Every body reacts differently when it goes through menopause. But largely, the signs may be the same for all women. It is during this transition that she has to take care of and understand her body like never before, so as to prevent additional health issues.
The World Health Organization (WHO) defines menopause as ‘at least 12 consecutive months of amenorrhea (no menses), which is not due to any physiological and pathological causes’. The average age of menopause is 45 to 50 years. And with the life expectancy increased to more than 75 years, most women will spend more than one-third of their life beyond menopause, believes Dr Sonal Kumta, consultant, Obstetrics and Gynaecology, Fortis Hospital Mulund.
Menopause occurs due to depletion of eggs from the ovaries. This impacts the hormone estrogen, which is responsible for several short-term symptoms like hot flushes, night sweats, vaginal dryness, loss of interest in sex, mood swings and long-term consequences such as the increased risk of cardiac diseases and postmenopausal osteoporosis, the doctor explains.
While osteoporosis impacts 200 million women worldwide, it is a growing concern for society. By 70 years of age, 1 out of every 5 women will have osteoporosis.
What is it?
Osteoporosis is a skeletal disease which occurs because of weakening and loss of architecture of the bones. It leads to increased bone fragility and fracture risk. For women who are below 30, the amount of bone loss equals to new bone formation hence Bone Mineral Density (BMD) is restored.
In postmenopausal women, however, new bone formation is reduced due to lack of estrogen, causing weak, brittle, and porous bones; there is a notable decrease in BMD as well. Estrogen also plays an important role in increasing calcium absorption. Low calcium absorption can give rise to brittle bones. Common sites of osteoporotic fractures are the wrists, spine, and hip bone in elderly women. Often these fractures cause loss of mobility, poor quality of life and other complications like pneumonia, cardiac and thrombotic events leading eventually to death, warns Dr Kumta.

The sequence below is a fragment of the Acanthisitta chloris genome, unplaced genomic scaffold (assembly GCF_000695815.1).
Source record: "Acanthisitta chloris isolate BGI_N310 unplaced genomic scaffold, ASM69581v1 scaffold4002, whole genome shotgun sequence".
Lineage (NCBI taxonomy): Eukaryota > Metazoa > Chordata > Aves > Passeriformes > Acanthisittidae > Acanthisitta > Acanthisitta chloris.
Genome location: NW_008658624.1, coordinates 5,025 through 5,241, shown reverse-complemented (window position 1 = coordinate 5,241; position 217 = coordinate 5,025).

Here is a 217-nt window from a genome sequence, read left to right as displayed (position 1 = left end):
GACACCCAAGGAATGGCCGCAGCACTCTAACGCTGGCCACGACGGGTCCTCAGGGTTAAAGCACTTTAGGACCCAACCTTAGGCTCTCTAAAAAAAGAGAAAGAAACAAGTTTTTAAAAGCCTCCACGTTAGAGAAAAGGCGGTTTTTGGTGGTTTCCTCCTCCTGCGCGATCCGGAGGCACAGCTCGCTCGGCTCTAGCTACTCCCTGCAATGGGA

“It is a silent killer, as it may occur without any symptoms. It is important to keep it under check by undergoing a BMD test using DEXA scan or CT scan in all postmenopausal women; your gynecologist or your family physician can advise you regarding this test during your annual checkup. A ‘T’ Score between -1 and -2.5 indicates low bone mass while a ‘T’ score lesser than -2.5 indicates osteoporosis. It may cause bone aches, loss of height, back pains and a stooped posture,” she says, adding women are at a higher risk of developing osteoporosis than men.
“Osteoporosis is also hereditary. You have an increased chance of having it if parents or grandparents have had osteoporotic fractures. Women on medication like steroids or those with a history of cancer are at a higher risk, too.”
Prevention and treatment
The doctor says that women need to establish an exercise program that includes weight bearing exercises (where your muscles work against gravity) like walking, jogging, dancing, etc. Adequate sunlight exposure and consumption of foods rich in calcium — like dairy products, fish, green leafy vegetables, nuts etc. — can help. Limiting consumption of alcohol and avoiding smoking can also prove to be beneficial.
“There are several medications available which include calcium, vitamin-D, bisphosphonate, SERMS (Selective Estrogen Receptor Modulator), hormone replacement therapy, monoclonal antibody and newer bone-building medications, among others. It is best to consult your doctor before starting with treatment,” Dr Kumta concludes.
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